(above) Assyrian sculpture and Balawat Gates (11th – 8th centuries BC)
Whenever we visit the British Museum The Euro spends most of his time in Room 4, which is where all the Egyptian sculpture is, mostly just staring at the Rosetta Stone. My favourite is the Ancient Assyrian (modern northern Iraq) exhibits. Large stone sculptures and reliefs were a feature of the palaces and temples of ancient Assyria. An entrance to the royal palace of King Ashurnasirpal II (883-859 BC) at Nimrud was flanked by two colossal winged human-headed lions. A gigantic standing lion stood at the entrance to the nearby Temple of Ishtar, the goddess of war. This is one of a pair of lions that flanked the doorway in the throne room of the palace of Ashurnasirpal II (883-359 BC). They were suppose to provide magical protection for the building.
(above) Etruscan Sarcophagus (3000 BC – 1st century BC)
The Etruscans flourished between the eighth and first centuries BC and were famed in antiquity for being devoutly religious, for their metalworking, their love of music and banqueting, and the independence they allowed their women. There’s a sarcophagus called the Sarcophagus of the Spouses in The National Etruscan Museum in Rome that’s made of terracotta and dates back to the 6th century BC that I adore. This one’s only slightly less lovely.
(above) Roman Imperial Mosaic Panel (3rd Century)
A mosaic panel from a fountain basin excavated in Carthage. Jets of water stream from the mouth; a water outlet beneath it has been filled with white tesserae. It’s of the sea-god Oceanus. In classical antiquity, Oceanus was believed to be the world-ocean. In Greek mythology, this world-ocean was personified as a Titan. Not quite as eye catching as he appears in the Trevi Fountain, but you don’t miss it.
(above) Mummy case portrait panel of Artemidorus (AD 100-120)
Just a beautiful example of merging of cultural influences: a Greek personal name, a Roman-style portrait, together with traditional Egyptian funerary practices. The mummy case is painted in encaustic, a mixture of pigment and beeswax with a hardening agent like resin or egg. Below the portrait is a falcon-collar and a series of traditional Egyptian funerary scenes applied in gold leaf. The largest of these shows the god Anubis attending the mummy, which lies on a lion-shaped bier flanked by goddesses (probably Isis and Nephthys). The god Osiris himself is also depicted on a bier, awakening to new life.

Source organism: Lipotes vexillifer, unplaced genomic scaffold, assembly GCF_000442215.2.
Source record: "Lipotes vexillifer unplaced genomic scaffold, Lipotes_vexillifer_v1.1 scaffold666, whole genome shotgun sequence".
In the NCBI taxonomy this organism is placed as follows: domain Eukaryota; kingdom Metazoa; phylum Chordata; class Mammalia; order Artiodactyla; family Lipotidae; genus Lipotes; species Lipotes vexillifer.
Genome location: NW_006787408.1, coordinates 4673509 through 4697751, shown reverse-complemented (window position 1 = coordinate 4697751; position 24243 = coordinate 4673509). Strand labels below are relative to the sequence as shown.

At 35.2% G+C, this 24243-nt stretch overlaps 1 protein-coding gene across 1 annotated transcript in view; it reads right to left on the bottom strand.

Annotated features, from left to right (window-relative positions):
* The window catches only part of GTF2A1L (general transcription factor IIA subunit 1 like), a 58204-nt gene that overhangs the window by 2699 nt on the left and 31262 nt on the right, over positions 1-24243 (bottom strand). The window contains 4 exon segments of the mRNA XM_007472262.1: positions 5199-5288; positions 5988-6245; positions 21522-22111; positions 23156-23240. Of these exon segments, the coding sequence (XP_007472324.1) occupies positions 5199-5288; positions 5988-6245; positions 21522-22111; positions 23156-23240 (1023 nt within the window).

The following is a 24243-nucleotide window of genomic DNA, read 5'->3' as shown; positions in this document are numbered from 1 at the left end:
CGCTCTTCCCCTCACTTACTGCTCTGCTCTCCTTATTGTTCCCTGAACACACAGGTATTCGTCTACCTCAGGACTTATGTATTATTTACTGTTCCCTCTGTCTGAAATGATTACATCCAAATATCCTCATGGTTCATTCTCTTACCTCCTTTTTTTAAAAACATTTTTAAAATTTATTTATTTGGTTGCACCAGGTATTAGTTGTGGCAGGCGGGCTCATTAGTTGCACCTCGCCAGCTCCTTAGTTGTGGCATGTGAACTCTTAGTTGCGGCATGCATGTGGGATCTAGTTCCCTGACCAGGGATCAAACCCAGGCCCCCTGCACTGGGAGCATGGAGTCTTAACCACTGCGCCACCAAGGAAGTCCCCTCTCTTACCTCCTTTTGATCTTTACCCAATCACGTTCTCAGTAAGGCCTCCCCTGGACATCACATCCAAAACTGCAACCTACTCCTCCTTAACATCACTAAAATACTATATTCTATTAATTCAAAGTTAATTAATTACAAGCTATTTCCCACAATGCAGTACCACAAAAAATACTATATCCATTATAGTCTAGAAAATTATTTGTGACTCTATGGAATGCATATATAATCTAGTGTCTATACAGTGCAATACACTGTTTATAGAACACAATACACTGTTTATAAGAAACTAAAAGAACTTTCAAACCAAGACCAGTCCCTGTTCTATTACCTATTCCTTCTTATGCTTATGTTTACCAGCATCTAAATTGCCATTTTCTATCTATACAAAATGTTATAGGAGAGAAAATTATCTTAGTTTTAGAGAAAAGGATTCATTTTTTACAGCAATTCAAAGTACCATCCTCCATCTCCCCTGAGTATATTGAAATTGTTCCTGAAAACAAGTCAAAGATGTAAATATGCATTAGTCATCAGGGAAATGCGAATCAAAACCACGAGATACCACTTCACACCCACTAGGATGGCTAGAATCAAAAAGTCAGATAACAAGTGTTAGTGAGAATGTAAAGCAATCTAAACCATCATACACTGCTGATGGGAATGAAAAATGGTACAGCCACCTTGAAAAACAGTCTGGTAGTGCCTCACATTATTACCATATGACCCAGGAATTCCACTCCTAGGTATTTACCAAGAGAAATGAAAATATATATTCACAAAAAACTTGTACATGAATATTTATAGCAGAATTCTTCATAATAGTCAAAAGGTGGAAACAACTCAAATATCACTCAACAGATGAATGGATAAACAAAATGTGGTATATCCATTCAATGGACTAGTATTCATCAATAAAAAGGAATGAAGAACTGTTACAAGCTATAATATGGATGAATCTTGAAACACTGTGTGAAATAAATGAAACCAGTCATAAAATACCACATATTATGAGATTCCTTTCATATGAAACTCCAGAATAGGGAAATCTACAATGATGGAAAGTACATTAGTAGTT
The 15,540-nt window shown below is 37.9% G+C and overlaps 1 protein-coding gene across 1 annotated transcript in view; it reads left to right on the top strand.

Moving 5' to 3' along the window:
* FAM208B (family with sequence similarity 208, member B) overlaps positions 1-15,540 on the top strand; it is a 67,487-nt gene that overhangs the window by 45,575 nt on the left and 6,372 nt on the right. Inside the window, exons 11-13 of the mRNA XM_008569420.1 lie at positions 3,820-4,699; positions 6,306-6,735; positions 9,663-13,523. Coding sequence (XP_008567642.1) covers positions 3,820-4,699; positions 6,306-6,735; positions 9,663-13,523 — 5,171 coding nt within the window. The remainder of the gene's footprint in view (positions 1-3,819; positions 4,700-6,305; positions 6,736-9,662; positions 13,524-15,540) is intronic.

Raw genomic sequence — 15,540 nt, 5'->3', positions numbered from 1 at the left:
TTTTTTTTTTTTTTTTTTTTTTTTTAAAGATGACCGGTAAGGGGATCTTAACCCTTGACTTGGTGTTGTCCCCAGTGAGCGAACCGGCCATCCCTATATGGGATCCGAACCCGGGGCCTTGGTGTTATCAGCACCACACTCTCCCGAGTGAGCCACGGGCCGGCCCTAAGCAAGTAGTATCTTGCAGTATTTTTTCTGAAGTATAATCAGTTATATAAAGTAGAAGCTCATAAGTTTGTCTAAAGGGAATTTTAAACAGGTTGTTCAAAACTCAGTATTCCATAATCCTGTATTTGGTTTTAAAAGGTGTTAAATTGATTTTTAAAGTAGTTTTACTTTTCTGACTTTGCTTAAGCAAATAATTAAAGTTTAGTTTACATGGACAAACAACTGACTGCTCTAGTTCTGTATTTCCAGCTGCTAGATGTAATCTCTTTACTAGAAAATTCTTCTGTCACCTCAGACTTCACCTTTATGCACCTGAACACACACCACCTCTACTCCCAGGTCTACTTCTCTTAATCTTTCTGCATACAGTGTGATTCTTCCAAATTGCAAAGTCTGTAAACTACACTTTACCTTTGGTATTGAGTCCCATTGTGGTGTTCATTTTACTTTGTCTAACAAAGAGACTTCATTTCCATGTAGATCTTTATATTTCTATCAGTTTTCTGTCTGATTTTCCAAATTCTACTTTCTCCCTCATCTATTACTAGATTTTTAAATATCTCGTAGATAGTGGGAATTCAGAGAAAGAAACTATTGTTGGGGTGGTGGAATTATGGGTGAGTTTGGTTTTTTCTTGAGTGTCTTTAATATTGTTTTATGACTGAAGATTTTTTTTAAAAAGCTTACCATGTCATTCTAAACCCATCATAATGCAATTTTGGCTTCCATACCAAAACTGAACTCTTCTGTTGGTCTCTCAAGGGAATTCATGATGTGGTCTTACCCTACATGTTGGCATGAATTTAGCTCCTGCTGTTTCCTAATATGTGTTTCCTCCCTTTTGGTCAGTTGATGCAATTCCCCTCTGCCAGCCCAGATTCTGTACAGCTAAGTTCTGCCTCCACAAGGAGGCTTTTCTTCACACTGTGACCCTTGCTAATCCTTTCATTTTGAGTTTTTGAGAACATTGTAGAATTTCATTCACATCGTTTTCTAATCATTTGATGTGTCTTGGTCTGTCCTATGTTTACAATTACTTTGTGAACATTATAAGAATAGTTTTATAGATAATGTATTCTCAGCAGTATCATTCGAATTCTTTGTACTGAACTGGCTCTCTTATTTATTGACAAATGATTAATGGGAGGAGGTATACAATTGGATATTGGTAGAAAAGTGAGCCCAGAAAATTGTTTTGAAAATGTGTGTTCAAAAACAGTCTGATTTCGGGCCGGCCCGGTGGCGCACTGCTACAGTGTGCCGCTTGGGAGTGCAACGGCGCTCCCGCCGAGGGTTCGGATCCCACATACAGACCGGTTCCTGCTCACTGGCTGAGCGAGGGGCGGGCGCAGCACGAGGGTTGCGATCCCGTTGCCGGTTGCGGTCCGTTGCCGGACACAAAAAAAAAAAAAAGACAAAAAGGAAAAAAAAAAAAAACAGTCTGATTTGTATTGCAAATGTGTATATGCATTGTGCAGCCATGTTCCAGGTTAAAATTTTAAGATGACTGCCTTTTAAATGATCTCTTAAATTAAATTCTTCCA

The identity of the dead man is preserved in a short, mis-spelled Greek inscription across the breast, which reads: ‘Farewell, Artemidorus’.
(above) Roman Portrait Panel (80-120AD)
Another portrait panel. This time, sans mummy or case. It’s of a naked young Roman with curly hair. The portrait was painted on limewood in encaustic and tempera.
(above) Roman Portrait Panel (2nd Century)
A final Roman portrait panel. This time tempera on oak. The portrait is of a bearded man wearing white tunic with purple clavi. It was donated to the British Museum by Sir Robert Ludwig Mond, a Lancashire chemist and archaeologist. Mond did work with Howard Carter and was involved in the preservation of the tomb of Ramesses
(above) Amenhotep III (18th Dynasty)
My favourite of the Egyptian Sculptures. The head from a monumental quartzite statue of Amenhotep III wearing the red crown of Lower Egypt. Amenhotep III was the grandfather of Tutankhamun and ruled Egypt for more than 36 years. The head originally topped off one of a set of statues that stood around the courtyard of his funerary temple at Kom el-Hettan, near Luxor. In the early 19th century the British collector Henry Salt bought the head, together with a second head from the same site, and both ended up in the British Museum.